The Apple Watch, the ballyhooed new wrist-worn computer, comes out April 24. This morning, Apple lifted an embargo on reviews for a few news outlets that received the device early.
Here's what they had to say.
Wall Street Journal
But every time I gaze down to admire it, I start seeing how the next one will look better. You could say the same about many fashion objects, but watches should be timeless (ironically). Unlike the Cartier I got for college graduation, the original Apple Watch's beauty will soon fade. Unless you opt for the cheapest $350 sport version, you should really wait for the future.
New York Times
What's most thrilling about the Apple Watch, unlike other smartwatches I've tried, is the way it invests a user with a general sense of empowerment. If Google brought all of the world's digital information to our computers, and the iPhone brought it to us everywhere, the Watch builds the digital world directly into your skin. It takes some time getting used to, but once it clicks, this is a power you can't live without.
So Apple has succeeded in its first big task with its watch. It made something that lives up to the company's reputation as an innovator and raised the bar for a whole new class of devices. Its second task—making me feel that I need this thing on my wrist every day—well, I'm not quite sure it's there yet. It's still another screen, another distraction, another way to disconnect, as much as it is the opposite. The Apple Watch is cool, it's beautiful, it's powerful, and it's easy to use. But it's not essential. Not yet.
But Apple Watch is not a cure-all, and it's likely not a timepiece you will pass down to your grandkids. It is a well-designed piece of technology that will go through a series of software updates, until one day, years from now, when the lithium ion battery can no longer hold much of a charge and it won't seem as valuable to you.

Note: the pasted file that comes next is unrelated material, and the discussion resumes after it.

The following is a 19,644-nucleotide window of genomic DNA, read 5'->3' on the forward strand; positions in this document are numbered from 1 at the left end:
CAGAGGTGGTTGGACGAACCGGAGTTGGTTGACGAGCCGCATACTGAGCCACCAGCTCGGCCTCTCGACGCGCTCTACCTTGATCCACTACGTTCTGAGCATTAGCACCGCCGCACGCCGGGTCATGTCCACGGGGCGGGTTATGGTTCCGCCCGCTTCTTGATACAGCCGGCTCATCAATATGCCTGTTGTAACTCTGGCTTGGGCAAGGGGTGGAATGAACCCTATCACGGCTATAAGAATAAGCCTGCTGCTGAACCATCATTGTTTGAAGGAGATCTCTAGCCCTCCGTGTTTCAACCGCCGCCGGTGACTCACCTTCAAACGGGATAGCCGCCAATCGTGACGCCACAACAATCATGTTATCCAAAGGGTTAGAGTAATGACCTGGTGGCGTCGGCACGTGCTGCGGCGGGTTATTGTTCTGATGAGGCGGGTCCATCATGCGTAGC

There's no question that the Apple Watch is the most capable smartwatch available today. It is one of the most ambitious products I've ever seen; it wants to do and change so much about how we interact with technology. But that ambition robs it of focus: it can do tiny bits of everything, instead of a few things extraordinarily well. For all of its technological marvel, the Apple Watch is still a smartwatch, and it's not clear that anyone's yet figured out what smartwatches are actually for.
The Apple Watch is the most ambitious, well-constructed smartwatch ever seen, but first-gen shortfalls make it feel more like a fashionable toy than a necessary tool.
Apple Watch does as much, maybe more, than competing smartwatches, but it doesn't demand that you pay attention to it. It also succeeded in its most important task: Getting me to keep my iPhone in my pocket. That's a pretty impressive feat.
Is my life better because of it? It's too soon to tell. But what I do know is that I thoroughly enjoy wearing it.
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Joe Bernstein is a senior technology reporter for BuzzFeed News and is based in New York. Bernstein reports on and writes about the gaming industry and web culture.
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